“You could definitely tell that everyone was playing well together and that we could be a good team. We had a lot of smart players.”

Arriving in Israel in early July, the squad came together even more, both on and off the court.

“We got there about 10 days before the games started,” said Levy. “In the first week, we had two practices a day. In the second week, we would get up early and practice at 7 a.m., eat lunch and then go touring. The Holocaust Museum was amazing; it was really moving. The Dead Sea was great.”

On the eve of the pool play portion of the competition, the U.S. team was confident that it could do some great things.

“We thought we could do some damage,” said Levy. “We were playing well together. We had a scrimmage against an older Israeli team and we only lost by two.”

The U.S. team played well from the start, topping South Africa 105-15 in its opener as it went 4-0 in Group B play, winning by an average margin of 81.5 points a game.

“Some of the teams weren’t that good but we kept practicing everyday and got better,” said Levy, who came off the bench and played all three frontcourt spots and had his tournament high with 17 points in a 100-11 rout of Turkey.

“There was a 24-second clock so we played up tempo. We pushed it when we got a chance but we moved the ball around really well in the half court. Defensively we played man to man with a lot of pressure.”

While the U.S. had a lackluster performance in a 63-37 semifinal win over Brazil, the team responded with aplomb to the pressure of facing host Israel in the gold medal game.

“We played our best game against Israel,” said Levy, reflecting on the 78-62 triumph.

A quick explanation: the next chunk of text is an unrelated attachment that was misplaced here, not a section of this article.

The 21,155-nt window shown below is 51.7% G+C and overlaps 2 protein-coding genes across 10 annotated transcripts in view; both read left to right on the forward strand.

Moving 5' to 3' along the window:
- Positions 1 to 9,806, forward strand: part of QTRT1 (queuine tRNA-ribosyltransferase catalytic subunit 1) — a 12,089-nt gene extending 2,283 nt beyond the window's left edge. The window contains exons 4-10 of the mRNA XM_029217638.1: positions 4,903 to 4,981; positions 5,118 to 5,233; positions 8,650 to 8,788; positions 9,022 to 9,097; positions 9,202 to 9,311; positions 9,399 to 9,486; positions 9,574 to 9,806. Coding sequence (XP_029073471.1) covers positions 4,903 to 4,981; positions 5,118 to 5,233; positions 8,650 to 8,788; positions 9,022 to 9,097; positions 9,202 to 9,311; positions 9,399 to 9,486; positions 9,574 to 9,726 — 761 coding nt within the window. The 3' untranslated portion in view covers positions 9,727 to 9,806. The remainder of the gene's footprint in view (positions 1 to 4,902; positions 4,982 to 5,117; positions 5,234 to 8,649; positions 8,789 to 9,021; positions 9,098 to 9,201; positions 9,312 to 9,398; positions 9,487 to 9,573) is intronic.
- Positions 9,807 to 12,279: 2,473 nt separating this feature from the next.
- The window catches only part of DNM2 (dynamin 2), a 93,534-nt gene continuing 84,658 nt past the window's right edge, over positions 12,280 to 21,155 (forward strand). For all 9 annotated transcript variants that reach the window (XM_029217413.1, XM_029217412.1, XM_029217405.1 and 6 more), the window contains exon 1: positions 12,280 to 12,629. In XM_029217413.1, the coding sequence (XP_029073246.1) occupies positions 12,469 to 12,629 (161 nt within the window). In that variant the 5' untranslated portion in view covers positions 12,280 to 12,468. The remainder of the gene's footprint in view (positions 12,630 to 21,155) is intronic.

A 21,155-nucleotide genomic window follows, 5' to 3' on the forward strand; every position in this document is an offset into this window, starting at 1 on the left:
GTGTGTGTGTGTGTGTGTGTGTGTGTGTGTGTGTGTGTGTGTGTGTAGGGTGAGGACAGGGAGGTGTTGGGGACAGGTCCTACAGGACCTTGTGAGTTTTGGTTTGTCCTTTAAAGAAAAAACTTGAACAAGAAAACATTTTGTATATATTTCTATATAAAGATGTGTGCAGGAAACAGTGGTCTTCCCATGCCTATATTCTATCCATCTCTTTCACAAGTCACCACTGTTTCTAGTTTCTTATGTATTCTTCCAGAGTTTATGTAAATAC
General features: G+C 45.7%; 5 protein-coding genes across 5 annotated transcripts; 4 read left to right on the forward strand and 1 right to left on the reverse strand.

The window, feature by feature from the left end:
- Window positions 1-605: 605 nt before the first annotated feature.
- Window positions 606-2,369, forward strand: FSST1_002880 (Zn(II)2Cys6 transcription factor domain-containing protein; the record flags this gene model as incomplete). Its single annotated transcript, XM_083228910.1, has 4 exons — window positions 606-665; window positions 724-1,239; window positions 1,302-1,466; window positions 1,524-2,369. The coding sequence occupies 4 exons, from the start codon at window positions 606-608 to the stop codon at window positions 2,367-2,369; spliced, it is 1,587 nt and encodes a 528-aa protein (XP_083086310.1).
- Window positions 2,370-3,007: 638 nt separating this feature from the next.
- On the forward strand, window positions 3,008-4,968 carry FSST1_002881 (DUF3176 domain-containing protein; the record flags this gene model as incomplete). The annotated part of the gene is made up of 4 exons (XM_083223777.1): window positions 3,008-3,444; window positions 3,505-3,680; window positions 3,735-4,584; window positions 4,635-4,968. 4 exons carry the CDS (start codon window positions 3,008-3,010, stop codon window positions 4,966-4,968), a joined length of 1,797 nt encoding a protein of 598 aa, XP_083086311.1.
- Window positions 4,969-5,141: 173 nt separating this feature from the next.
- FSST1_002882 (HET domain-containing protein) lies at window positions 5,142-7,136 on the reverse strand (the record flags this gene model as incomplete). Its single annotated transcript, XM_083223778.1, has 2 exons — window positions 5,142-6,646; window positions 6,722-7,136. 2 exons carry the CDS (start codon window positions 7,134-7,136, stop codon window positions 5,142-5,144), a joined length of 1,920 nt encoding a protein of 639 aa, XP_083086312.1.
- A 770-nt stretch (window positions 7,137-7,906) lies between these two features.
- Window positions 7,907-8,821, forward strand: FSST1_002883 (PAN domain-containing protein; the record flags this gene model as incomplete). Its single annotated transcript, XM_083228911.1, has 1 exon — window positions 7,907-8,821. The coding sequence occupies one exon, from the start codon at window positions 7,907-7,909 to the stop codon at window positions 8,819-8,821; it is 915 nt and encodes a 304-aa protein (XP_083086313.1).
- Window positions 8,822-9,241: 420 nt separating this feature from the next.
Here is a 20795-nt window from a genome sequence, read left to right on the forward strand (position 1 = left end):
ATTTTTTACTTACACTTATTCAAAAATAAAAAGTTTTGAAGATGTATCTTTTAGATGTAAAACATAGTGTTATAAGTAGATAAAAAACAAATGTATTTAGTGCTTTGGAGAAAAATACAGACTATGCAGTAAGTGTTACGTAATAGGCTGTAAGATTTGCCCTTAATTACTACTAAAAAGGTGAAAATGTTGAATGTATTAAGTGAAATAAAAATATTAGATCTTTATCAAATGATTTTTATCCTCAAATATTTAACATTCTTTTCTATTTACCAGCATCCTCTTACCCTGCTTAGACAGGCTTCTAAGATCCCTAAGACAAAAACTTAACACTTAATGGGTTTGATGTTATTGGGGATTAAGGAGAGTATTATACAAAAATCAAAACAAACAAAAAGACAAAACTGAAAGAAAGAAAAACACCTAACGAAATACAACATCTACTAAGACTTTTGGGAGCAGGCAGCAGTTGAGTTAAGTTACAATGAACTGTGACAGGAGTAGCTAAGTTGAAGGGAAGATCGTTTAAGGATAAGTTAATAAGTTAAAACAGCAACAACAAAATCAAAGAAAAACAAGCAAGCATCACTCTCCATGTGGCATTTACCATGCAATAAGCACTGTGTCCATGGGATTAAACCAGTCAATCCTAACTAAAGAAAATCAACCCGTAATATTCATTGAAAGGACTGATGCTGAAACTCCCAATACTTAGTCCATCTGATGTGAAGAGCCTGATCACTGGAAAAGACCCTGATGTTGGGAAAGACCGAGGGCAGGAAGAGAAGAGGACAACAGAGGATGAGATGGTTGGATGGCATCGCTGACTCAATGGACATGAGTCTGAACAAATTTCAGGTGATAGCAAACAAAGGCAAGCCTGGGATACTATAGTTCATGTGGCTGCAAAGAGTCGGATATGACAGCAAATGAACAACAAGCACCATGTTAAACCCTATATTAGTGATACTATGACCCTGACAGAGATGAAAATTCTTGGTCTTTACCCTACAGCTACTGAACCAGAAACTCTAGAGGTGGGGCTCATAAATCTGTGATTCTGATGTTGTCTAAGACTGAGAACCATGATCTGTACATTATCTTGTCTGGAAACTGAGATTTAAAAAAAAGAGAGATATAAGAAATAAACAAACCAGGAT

“The night before we had a really good team meeting. The coaches prepared us well, they had really scouted them. It was a gold medal game and there was a lot of adrenaline. We were really pumped, the gym was packed and the crowd was against us.”

In the postgame celebration, Levy and his teammates were pumped up. “It was awesome; we were all jumping on each other,” said Levy.

“Our goal was to win and we were relieved. If we had lost it still would have been a good experience. I made some great friends.”

As a bonus, Levy got to share some great moments with his younger sister as she helped the U.S. Junior Girls team win the gold medal.

“That was awesome; I got to go to most of the girls’ games,” said Levy. “They usually played before us so we would get to see half of their games. It was great to support her. It was pretty cool that both of us got gold medals.”

Having arrived at F&M last weekend, Levy believes his experience this summer will help him as he gets into the college game.

“I got a lot better; there were a bunch of good big men on our team and it was great going against them in practice,” said Levy.

“Everyone on the team is going to play in college and the coach ran practices like it was college. We will have captains’ practices and conditioning at F&M this fall. I want to get as good as I can be and fight for some playing time.”